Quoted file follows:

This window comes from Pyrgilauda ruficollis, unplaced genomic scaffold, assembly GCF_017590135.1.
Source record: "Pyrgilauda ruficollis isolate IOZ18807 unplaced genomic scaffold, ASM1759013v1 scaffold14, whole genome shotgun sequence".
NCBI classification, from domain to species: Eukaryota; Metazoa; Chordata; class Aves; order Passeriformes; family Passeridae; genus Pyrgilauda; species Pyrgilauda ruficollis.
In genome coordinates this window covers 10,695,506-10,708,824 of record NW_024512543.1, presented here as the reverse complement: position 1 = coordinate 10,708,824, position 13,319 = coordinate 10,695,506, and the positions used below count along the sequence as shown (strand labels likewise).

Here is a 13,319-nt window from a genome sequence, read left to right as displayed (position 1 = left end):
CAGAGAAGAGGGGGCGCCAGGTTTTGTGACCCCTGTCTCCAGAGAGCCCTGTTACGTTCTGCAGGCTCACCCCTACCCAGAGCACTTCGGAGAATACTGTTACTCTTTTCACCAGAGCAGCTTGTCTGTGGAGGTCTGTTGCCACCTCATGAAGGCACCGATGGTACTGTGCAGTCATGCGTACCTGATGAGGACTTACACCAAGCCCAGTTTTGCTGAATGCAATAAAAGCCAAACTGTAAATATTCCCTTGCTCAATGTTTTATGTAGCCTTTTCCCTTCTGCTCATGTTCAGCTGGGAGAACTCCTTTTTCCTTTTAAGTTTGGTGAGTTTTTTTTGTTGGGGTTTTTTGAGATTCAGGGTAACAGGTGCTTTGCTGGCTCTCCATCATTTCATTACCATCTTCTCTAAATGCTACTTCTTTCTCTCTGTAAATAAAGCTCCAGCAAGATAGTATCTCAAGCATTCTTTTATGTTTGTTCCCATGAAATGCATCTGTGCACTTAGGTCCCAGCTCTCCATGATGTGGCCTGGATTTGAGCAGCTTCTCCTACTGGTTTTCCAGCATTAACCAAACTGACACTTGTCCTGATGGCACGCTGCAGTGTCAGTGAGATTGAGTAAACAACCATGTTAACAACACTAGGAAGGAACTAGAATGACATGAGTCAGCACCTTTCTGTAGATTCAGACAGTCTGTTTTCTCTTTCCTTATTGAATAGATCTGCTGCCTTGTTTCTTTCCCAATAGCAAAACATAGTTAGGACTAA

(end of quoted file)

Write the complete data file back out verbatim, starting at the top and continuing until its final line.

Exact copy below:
This window comes from Pyrgilauda ruficollis, unplaced genomic scaffold, assembly GCF_017590135.1.
Source record: "Pyrgilauda ruficollis isolate IOZ18807 unplaced genomic scaffold, ASM1759013v1 scaffold14, whole genome shotgun sequence".
NCBI classification, from domain to species: Eukaryota; Metazoa; Chordata; class Aves; order Passeriformes; family Passeridae; genus Pyrgilauda; species Pyrgilauda ruficollis.
In genome coordinates this window covers 10,695,506-10,708,824 of record NW_024512543.1, presented here as the reverse complement: position 1 = coordinate 10,708,824, position 13,319 = coordinate 10,695,506, and the positions used below count along the sequence as shown (strand labels likewise).

Here is a 13,319-nt window from a genome sequence, read left to right as displayed (position 1 = left end):
CAGAGAAGAGGGGGCGCCAGGTTTTGTGACCCCTGTCTCCAGAGAGCCCTGTTACGTTCTGCAGGCTCACCCCTACCCAGAGCACTTCGGAGAATACTGTTACTCTTTTCACCAGAGCAGCTTGTCTGTGGAGGTCTGTTGCCACCTCATGAAGGCACCGATGGTACTGTGCAGTCATGCGTACCTGATGAGGACTTACACCAAGCCCAGTTTTGCTGAATGCAATAAAAGCCAAACTGTAAATATTCCCTTGCTCAATGTTTTATGTAGCCTTTTCCCTTCTGCTCATGTTCAGCTGGGAGAACTCCTTTTTCCTTTTAAGTTTGGTGAGTTTTTTTTGTTGGGGTTTTTTGAGATTCAGGGTAACAGGTGCTTTGCTGGCTCTCCATCATTTCATTACCATCTTCTCTAAATGCTACTTCTTTCTCTCTGTAAATAAAGCTCCAGCAAGATAGTATCTCAAGCATTCTTTTATGTTTGTTCCCATGAAATGCATCTGTGCACTTAGGTCCCAGCTCTCCATGATGTGGCCTGGATTTGAGCAGCTTCTCCTACTGGTTTTCCAGCATTAACCAAACTGACACTTGTCCTGATGGCACGCTGCAGTGTCAGTGAGATTGAGTAAACAACCATGTTAACAACACTAGGAAGGAACTAGAATGACATGAGTCAGCACCTTTCTGTAGATTCAGACAGTCTGTTTTCTCTTTCCTTATTGAATAGATCTGCTGCCTTGTTTCTTTCCCAATAGCAAAACATAGTTAGGACTAA